The Musical Canine

(Originally written for DogWatch, a newsletter for the general public from the Cornell University College of Veterinary Medicine)

When my son practices his trumpet, sometimes our dog, Willy, will howl. My son thinks this is really funny, but some people say Willy howls because the sound hurts his ears. He doesn’t act like he’s in pain. Still, if it isn’t bothering him, why does he make all that noise?

Given the dog’s incredible range of hearing as well as sensitivity, it’s reasonable to assume that certain sounds could cause the dog pain. However, a dog in pain wouldn’t sit and howl merrily away as dogs who howl in response to music or sirens almost invariably do. Instead, the dog would make every attempt either to get away from the sound or attack its source. Because of this, it seems safe to say that Willy is communicating something else with his howling. But what?

Although the study of animal communication remains in its infancy, we do know that three factors influence the quality of a particular species’s communication:

  1. The specie’s sensory capacity
  2. Its social structure
  3. The make-up of its surrounding biological community

The more highly developed these factors, the more sophisticated the species’ communication. Let’s apply these criteria to Willy’s musical howling and see what they can tell us.

In order to communicate, you need to be able to detect another’s presence and any signals they might send to communicate with you. Because sound triggered Willy’s howling, his hearing merits attention. Does the level of development of this canine sense make Willy a good prospect for interspecies communication, and specifically that with humans? Absolutely. Dogs dwell in a world filled with sounds beyond human comprehension. In addition to hearing sounds at pitches that exceed the high end of the human spectrum, they’re also much more sensitive to the intensity of sounds than we are. A sound owners lose track of beyond 20 feet may still attract their dogs. Put another way, Willy can easily hear any sound messages communicated by his owners.

However, just because humans and animals can detect a common range of reasonably complex sensory data doesn’t mean that they’ll want to communicate. In order to do that, they must enjoy being around each other, too. This brings us to factor two, social structure. Both Willy and his owners belong to species possessing a strong social instinct. Not only do we and dogs enjoy being around our own kind, we’ll more readily add members of different species to our packs or families than more solitary species, too. Additionally, as social species whose members need to keep in contact with each other for a wide variety of reasons, both humans and dogs commonly use vocal signals to communicate.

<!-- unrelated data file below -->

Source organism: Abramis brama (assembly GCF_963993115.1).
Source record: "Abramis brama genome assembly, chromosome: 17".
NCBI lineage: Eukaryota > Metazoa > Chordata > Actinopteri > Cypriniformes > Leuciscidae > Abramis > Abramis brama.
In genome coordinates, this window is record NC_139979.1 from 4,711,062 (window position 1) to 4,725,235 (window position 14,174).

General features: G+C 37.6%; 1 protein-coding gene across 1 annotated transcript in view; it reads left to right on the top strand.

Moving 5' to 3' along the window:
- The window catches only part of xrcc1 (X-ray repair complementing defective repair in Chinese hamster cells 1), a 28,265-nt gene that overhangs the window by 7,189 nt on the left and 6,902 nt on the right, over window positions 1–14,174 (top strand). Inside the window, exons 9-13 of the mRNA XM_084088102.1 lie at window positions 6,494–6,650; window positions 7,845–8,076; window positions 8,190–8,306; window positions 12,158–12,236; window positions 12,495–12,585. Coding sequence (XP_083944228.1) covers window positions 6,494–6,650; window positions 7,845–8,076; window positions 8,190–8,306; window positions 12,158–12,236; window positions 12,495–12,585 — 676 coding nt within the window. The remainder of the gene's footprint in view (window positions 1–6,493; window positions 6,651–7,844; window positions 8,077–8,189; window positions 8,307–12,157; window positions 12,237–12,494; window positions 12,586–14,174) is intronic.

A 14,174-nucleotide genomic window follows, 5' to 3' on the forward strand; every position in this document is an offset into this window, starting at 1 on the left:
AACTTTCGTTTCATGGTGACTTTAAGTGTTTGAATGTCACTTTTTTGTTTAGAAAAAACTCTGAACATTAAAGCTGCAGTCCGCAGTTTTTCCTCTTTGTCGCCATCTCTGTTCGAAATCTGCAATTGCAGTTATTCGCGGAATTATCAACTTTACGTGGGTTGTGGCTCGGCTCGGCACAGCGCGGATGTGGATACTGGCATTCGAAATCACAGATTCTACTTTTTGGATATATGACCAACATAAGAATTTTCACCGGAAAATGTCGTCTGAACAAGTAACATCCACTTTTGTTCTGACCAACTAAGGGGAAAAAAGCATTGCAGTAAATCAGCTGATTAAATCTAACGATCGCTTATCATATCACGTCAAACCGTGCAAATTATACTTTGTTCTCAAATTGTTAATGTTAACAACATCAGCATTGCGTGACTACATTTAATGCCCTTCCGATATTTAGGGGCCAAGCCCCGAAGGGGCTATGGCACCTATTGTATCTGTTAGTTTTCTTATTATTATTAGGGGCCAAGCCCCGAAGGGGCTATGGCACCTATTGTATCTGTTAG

Once we put dog and human together, what role does the environment play? Studies of wild animals indicate that members of different species who live together in more complex environments develop more complex forms of communication than those who live more simple lives. Even more intriguing, other studies indicate that a fundamental interspecies “language” exists. Based on frequency and duration, scientists have categorize animal vocalizations into three groups: the growl, the bark, and the whine. Sounds in the same range made by different mammals, including humans, and birds, correlate with the same emotion or mood. For example, the bark consists of a tone that rises then falls in pitch, creating a specific pattern that indicates interest or curiosity. When a recording of a Carolina wren chirping that same pattern is played slowly, it sounds remarkably like the bark of a small dog, while that same pattern in human language comes out, “Wow.”

Given the dog’s and our sensory compatibility, our social natures, and our often complex environments with their musical instruments and other forms of communication, it would seem well within our dog’s capacity to seek different ways to communicate with us in our own “language,” too. When we add the awareness that interspecies communication similarities exist, Willy’s howls take on a whole new dimension. Does the trumpet’s note reverberate through him and awaken primal memories of ancient moonlit nights when his wild ancestors bared their souls in their own species-specific language? Or does that trumpet call with its unique pattern urge Willy, “Howl along with me as loudly as you can!” in that primitive interspecies-language we’re only beginning to comprehend?

Although the idea that something as seemingly unrelated as a particular note played by a particular instrument might trigger our dogs to communicate with us might seem more like magic than science, as we learn more about animal communication we may discover that a little bit of Dr. Doolittle lurks in us all.